Most upwardly mobile blacks will tell you that they are bi-lingual. We are able to speak Ebonics when with friends and family, but when we step outside the familial embrace of our neighborhoods, we know how to talk the “talk.” Being in the communications business as a producer and writer, I know the importance of being able to sway people of all walks of life with language that motivates them to do what you want or need them to do. Trust me, I would never have been hired as a writer and producer if I had spoken like a yo-ski – and I mean that term affectionately.

Back in the old days (when I was a kid umpteen years ago) school systems taught phonics where one learned to associate letters with their sound values. I remember learning the different sounds each letter can represent like the “a” in “cat” as opposed to the “a” in “cave” or the “c” in “cave” versus the “c” in “certainly.” In short, I learned how to read and talk. My parents were STICKLERS for proper pronunciation, enunciation and grammar. With the expectations of my parents and the instruction of my teachers, I am proud to say that I feel comfortable speaking before anyone and during my varied career I’ve had to – from former Secretary of State Alexander Haig to visiting dignitaries from other countries to urban teens.

So I’m definitely not saying to forgo Ebonics. It is a colorful (pardon the pun) part of American English. What I am saying is that those who only speak Ebonics would do well to study the outstanding oratory skills of great speakers like Malcolm X, Martin Luther King and Barack Obama. Because a little skinny, bi-racial kid – the grandson of a goat herder – learned to move the masses by making language an art, and became the leader of the free world.

...the human mind has not achieved anything greater than the ability to share feelings and thoughts through language.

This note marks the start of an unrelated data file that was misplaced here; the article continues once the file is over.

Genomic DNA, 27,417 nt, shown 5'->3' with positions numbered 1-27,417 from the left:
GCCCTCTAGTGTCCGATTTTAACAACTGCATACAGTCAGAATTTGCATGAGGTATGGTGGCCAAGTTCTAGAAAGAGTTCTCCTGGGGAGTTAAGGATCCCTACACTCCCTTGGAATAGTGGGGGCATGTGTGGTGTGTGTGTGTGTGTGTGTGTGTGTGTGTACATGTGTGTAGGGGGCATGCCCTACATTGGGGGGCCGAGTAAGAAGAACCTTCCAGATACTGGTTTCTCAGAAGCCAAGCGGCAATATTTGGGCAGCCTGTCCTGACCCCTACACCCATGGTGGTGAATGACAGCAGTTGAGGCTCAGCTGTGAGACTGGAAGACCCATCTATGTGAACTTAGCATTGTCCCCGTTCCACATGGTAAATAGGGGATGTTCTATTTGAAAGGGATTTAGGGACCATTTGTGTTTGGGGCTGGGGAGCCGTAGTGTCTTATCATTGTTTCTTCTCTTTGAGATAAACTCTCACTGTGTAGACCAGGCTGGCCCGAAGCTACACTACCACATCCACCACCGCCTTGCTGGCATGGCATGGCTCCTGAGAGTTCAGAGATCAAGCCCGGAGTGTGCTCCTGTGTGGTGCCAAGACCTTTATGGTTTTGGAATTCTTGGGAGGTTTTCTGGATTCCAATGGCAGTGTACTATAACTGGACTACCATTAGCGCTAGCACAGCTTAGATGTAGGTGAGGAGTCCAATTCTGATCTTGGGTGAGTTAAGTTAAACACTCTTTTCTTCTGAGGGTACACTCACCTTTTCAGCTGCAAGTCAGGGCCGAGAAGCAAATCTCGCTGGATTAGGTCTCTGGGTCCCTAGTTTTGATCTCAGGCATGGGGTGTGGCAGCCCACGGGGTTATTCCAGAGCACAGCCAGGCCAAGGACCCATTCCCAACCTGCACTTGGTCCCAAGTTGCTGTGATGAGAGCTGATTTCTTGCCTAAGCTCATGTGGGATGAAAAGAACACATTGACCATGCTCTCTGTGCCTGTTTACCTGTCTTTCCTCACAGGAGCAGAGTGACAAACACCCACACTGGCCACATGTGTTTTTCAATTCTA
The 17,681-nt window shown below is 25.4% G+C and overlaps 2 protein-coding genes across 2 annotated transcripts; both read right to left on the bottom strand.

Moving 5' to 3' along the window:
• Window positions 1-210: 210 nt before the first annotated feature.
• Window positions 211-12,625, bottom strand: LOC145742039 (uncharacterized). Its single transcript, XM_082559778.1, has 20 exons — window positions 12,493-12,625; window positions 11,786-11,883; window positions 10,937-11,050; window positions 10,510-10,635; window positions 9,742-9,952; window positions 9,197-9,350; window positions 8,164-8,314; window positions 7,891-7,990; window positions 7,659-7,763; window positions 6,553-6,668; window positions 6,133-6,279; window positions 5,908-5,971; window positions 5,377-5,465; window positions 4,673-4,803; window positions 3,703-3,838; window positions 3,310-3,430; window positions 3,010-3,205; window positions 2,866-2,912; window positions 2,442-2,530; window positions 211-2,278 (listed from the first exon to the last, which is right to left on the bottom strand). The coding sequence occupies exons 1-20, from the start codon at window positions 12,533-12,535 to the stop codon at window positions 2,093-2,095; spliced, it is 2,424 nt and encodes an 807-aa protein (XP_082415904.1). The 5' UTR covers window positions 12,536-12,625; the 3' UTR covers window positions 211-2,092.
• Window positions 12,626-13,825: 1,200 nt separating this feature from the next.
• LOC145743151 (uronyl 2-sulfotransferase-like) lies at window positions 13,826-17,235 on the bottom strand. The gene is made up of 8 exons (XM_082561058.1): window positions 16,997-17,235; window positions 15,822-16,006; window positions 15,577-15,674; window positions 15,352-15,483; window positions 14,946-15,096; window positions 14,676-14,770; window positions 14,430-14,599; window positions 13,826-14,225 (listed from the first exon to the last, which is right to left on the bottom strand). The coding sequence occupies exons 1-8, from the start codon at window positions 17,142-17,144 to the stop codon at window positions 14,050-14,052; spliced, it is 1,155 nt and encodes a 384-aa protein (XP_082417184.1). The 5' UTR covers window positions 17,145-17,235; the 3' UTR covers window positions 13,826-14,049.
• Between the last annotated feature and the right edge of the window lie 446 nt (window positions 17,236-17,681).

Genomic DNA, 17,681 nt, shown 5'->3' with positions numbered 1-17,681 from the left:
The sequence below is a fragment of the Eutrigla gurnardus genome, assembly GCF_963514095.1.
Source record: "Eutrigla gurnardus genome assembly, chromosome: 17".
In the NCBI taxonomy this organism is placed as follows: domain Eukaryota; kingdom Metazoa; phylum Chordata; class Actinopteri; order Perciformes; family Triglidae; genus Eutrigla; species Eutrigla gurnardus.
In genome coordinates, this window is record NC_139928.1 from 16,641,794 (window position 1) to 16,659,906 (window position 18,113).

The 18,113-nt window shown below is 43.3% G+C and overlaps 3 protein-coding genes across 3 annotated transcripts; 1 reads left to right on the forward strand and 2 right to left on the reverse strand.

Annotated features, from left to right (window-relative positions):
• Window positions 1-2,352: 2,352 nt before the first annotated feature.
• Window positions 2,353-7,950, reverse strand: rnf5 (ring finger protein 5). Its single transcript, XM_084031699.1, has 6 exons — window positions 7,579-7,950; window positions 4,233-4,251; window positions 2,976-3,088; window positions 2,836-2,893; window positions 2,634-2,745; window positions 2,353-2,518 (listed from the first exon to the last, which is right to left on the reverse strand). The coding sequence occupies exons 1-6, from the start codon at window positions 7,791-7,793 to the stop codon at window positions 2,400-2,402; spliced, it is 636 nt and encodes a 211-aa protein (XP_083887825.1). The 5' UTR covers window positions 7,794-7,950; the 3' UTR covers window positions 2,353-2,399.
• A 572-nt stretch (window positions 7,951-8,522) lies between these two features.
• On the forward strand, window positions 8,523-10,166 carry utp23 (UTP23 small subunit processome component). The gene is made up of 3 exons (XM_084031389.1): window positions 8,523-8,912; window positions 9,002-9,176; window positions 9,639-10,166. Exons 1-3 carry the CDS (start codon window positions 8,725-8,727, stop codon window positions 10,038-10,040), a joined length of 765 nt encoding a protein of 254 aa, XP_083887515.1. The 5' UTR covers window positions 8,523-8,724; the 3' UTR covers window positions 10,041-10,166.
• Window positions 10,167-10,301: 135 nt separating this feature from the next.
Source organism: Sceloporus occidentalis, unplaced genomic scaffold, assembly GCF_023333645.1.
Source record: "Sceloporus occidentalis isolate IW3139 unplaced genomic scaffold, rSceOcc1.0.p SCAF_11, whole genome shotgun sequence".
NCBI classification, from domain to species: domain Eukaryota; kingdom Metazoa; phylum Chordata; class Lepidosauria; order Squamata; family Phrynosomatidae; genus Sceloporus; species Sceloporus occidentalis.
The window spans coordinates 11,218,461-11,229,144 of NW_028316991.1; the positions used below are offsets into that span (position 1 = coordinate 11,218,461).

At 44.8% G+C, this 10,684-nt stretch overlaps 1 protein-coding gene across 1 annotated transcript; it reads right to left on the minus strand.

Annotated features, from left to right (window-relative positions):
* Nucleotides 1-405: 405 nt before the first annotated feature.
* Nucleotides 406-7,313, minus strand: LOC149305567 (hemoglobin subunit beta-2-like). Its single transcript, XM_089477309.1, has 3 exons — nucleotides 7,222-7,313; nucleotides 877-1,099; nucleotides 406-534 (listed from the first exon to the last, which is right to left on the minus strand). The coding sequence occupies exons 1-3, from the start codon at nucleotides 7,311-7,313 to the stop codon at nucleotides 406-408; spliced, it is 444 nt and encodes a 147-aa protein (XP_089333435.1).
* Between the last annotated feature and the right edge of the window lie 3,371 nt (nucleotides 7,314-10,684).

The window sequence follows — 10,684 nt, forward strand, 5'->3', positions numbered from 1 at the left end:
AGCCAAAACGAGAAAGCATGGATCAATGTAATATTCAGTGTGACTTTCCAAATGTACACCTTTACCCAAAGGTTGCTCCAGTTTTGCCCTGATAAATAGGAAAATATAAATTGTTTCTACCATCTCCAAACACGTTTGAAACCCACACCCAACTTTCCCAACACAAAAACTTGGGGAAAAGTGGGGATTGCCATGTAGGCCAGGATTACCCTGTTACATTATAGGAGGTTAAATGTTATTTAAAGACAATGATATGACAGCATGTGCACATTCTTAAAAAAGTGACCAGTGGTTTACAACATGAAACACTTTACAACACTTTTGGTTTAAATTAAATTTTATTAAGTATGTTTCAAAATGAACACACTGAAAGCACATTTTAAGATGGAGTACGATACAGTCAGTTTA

-James Earl Jones


  1. I really dislike the very concept of Ebonics. I think it reflects poorly on the user. I think it's an inarticulate way of communicating that holds many people back.

  2. I would agree with you when those people know only that one way to communicate. However, black language, Ebonics... whatever you want to call it has had a huge influence on the English language. As I mentioned before, where would we be without the word "bling"?

  3. I appreciate the quote from James Earl Jones, who not only has a fantastic speaking voices, but used to stutter as a child.

    I understand the idea of being "bilingual" in just one language. When I'm among Mexican cousins or in Mexican-American communities, my Spanglish accent comes out. Yet at other times, I can't even call it up if I try. That's not only a survival skill for success, it's also a way to connect with people: singing along with the music that's playing.

    I also study Spanish and Chinese, and during my studies I've discovered that language truly is an expression of culture. The way people put words together, the types of things they will or won't say, some concepts that don't translate: all are indications that different cultures have unique ways of viewing their world. I think learning more than one language truly does broaden the mind.

    However, I agree that, if we want our children to be successful in America, we should make sure that, whatever else they learn, they also learn to speak clear, grammatically correct English.